This year, many students moved into dorms for the first time after having lived at home for over a year. While we were taking classes from home, many students did not have groceries and cooking at the top of their list of priorities. Now, though, with campus life back in full swing, you may be cooking for yourself for the first time. 

With work study jobs and full class schedules, it’s not easy to plan meals, map out expenses and execute a strategy to ensure you don’t spend all your Dooley Dollars in just a month or two. Here are a few tips to help you make the most of your time and spend your money well when it comes to grocery shopping on a student’s budget.

Illustration by Ha-tien Nguyen // The Emory Wheel


Shop weekly instead of monthly

While it may seem wise to do all of your shopping in one go, shopping in bulk for the month can cause you to pick up many items that may go to waste in the end. That bag of apples might seem great now, but after eating all of the other food you bought, you may find that they’ve spoiled by the time you’re ready to eat them. Shopping weekly ensures that you only buy what you know you can eat in a particular time frame. This strategy wastes less food, and you can better keep track of what you spend weekly, helping you set a range for your budget.

This tip may also help you meal plan, as shopping weekly gives you more flexibility to experiment with the options you have on hand. It will allow you to fully make use of everything you buy and enable you to experiment with leftovers. If you know you’ll eat a certain type of meat or vegetable one week, you can try different dishes with the staple item. In the end, you’ll have used all your ingredients and be able to make better choices when you shop the next week.

Try a grocery planner

Going into a grocery store without a plan can leave you spending more than you intended on treats that catch your eye. If you plan ahead of time, you can avoid the temptations that line every aisle and leave knowing you made smart decisions that will save you money in the long run. Making a note of essentials in a notes app before shopping is a great first step, but there are a number of meal planning websites to make your grocery trips easier. Plan to Eat is one such example which organizes recipes, helps you create a meal planner and even generates curated shopping lists based on your tastes. Adding simple tools like this to your shopping plan can certainly simplify your planning stage.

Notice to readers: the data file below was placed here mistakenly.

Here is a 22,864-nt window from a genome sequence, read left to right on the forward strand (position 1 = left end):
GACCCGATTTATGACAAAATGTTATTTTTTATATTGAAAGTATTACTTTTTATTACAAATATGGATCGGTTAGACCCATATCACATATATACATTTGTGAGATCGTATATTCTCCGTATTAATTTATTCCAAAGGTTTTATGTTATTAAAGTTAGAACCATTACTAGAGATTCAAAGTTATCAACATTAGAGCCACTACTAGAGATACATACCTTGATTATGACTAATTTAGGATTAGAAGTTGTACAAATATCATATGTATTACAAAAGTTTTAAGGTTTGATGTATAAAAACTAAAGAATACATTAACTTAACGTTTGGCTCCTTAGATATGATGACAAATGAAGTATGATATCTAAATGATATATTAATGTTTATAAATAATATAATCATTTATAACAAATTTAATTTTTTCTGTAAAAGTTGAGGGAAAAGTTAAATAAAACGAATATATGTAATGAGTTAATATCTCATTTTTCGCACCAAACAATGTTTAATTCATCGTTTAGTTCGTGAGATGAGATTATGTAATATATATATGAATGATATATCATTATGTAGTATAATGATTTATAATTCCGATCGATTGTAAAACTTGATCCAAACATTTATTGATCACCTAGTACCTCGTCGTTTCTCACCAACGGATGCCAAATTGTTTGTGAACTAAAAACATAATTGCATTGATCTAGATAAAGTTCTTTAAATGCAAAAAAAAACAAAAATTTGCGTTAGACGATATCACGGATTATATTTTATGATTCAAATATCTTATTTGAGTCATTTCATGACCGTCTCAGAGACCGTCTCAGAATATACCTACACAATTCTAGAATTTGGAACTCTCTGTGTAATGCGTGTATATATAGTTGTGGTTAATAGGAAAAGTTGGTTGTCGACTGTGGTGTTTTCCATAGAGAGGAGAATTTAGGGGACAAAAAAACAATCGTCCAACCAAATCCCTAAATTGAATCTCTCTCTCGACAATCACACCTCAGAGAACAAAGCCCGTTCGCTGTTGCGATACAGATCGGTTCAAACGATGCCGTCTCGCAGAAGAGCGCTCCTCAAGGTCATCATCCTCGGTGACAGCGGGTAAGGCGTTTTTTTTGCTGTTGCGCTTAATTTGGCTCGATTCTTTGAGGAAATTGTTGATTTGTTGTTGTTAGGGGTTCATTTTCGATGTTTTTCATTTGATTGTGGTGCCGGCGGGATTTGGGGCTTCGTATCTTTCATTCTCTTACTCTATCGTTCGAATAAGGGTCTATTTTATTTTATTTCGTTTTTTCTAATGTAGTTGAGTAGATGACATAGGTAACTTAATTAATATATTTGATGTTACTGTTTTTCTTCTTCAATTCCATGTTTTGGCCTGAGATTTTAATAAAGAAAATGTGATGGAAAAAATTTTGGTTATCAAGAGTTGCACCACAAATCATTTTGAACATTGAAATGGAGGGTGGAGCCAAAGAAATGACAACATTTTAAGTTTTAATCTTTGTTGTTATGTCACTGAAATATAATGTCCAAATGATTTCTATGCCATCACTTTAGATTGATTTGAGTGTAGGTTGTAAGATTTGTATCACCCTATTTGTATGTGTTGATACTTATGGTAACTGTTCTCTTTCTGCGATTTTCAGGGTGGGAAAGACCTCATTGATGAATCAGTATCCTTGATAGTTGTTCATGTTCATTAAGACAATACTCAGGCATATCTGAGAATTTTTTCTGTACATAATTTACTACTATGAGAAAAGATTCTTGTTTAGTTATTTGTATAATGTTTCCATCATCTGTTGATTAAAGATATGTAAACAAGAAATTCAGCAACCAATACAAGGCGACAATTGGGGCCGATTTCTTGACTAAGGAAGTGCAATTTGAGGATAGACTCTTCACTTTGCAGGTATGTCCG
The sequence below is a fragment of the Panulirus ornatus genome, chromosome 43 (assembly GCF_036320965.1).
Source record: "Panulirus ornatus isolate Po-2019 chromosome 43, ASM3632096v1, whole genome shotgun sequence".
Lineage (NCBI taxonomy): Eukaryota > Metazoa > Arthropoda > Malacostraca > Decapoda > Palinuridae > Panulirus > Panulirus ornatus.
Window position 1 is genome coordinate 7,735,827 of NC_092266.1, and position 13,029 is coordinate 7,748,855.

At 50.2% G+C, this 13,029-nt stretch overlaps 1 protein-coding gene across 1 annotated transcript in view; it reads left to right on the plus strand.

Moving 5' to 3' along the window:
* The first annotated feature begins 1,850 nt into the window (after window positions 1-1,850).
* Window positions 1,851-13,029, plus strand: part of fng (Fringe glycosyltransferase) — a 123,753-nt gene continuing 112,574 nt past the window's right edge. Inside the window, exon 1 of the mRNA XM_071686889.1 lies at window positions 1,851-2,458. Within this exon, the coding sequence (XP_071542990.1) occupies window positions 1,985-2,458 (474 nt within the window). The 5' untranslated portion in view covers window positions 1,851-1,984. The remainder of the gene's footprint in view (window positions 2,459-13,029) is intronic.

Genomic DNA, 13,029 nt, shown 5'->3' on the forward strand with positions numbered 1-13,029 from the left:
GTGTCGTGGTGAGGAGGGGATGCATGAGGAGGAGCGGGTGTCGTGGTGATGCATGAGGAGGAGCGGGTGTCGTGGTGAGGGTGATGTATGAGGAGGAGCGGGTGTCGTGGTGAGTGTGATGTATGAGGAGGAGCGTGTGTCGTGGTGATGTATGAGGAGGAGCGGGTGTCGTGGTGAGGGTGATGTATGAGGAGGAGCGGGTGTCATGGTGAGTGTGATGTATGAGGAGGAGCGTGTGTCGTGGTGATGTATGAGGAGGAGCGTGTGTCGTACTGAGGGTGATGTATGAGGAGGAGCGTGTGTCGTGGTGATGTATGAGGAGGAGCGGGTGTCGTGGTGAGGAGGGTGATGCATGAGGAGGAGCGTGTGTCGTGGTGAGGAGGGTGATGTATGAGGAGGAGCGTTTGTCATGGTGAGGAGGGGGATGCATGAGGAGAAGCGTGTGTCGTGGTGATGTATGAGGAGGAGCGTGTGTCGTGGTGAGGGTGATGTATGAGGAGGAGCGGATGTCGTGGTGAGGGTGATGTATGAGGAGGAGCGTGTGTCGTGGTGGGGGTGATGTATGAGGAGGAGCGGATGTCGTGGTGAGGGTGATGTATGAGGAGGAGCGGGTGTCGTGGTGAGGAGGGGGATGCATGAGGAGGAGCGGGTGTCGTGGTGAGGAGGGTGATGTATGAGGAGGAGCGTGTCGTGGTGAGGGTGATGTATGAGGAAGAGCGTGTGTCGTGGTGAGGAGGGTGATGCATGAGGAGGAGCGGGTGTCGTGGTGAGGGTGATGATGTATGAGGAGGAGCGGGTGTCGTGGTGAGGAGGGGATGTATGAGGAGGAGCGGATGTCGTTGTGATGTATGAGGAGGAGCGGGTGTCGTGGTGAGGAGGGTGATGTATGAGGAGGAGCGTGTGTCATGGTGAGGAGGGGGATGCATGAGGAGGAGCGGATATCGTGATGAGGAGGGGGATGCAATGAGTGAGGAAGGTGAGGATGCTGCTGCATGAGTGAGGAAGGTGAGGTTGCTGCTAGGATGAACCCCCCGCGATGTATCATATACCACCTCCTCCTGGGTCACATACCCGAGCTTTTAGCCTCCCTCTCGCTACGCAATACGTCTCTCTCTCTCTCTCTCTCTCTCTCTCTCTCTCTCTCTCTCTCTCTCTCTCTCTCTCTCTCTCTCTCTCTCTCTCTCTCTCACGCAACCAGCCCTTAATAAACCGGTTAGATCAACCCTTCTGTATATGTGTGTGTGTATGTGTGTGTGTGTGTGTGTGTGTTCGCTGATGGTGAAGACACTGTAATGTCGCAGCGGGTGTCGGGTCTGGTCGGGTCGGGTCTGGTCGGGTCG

Take advantage of coupons or apps

While most grocery stores always offer discounts, oftentimes you can find additional markdowns from paper coupons or phone apps. Although saving $1 now may seem small, if you grocery shop often, these discounts add up and help you save in the long run. If you search the name of the store you shop at and “discount coupons” online, you should be able to find deals. Also, if you shop at a large franchise grocery store, it’s worth checking to see if they have a mobile app. There, you will likely find discounts or other deals that may not appear in a quick Google search. 

Cook quick with frozen food

Throwing food on the stove or into the microwave quickly after a long day of classes makes life and cooking a whole lot easier. Especially after  running around campus all day, you’re tired, hungry and want to prepare something quickly. Frozen food or pre-made frozen meals are the perfect solution if you don’t want to spend time making a meal yourself. At your next grocery run, buy frozen packs of your favorite foods, whether it be some veggies, burgers or even fully pre-made meals. On top of the ease that comes with preparing a meal, you won’t need to worry about expiration dates. You will save time and energy with this strategy since you won’t have to run to the grocery store as frequently. 

With all that said, living on a college budget can certainly be difficult when it comes to grocery shopping, but it can be manageable if you follow these tips. Whether you begin checking for discounts, buying more frozen food or creating a grocery planner, making small changes can make a big difference in your saving process.

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Kaitlin Mottley (she/her) (23C) is from Memphis, Tennessee, majoring in English. Outside of the Wheel, Kaitlin has interned as a Content Designer at Meta and enjoys copyediting for other Emory organizations. She also enjoys reading, writing and watching classic films.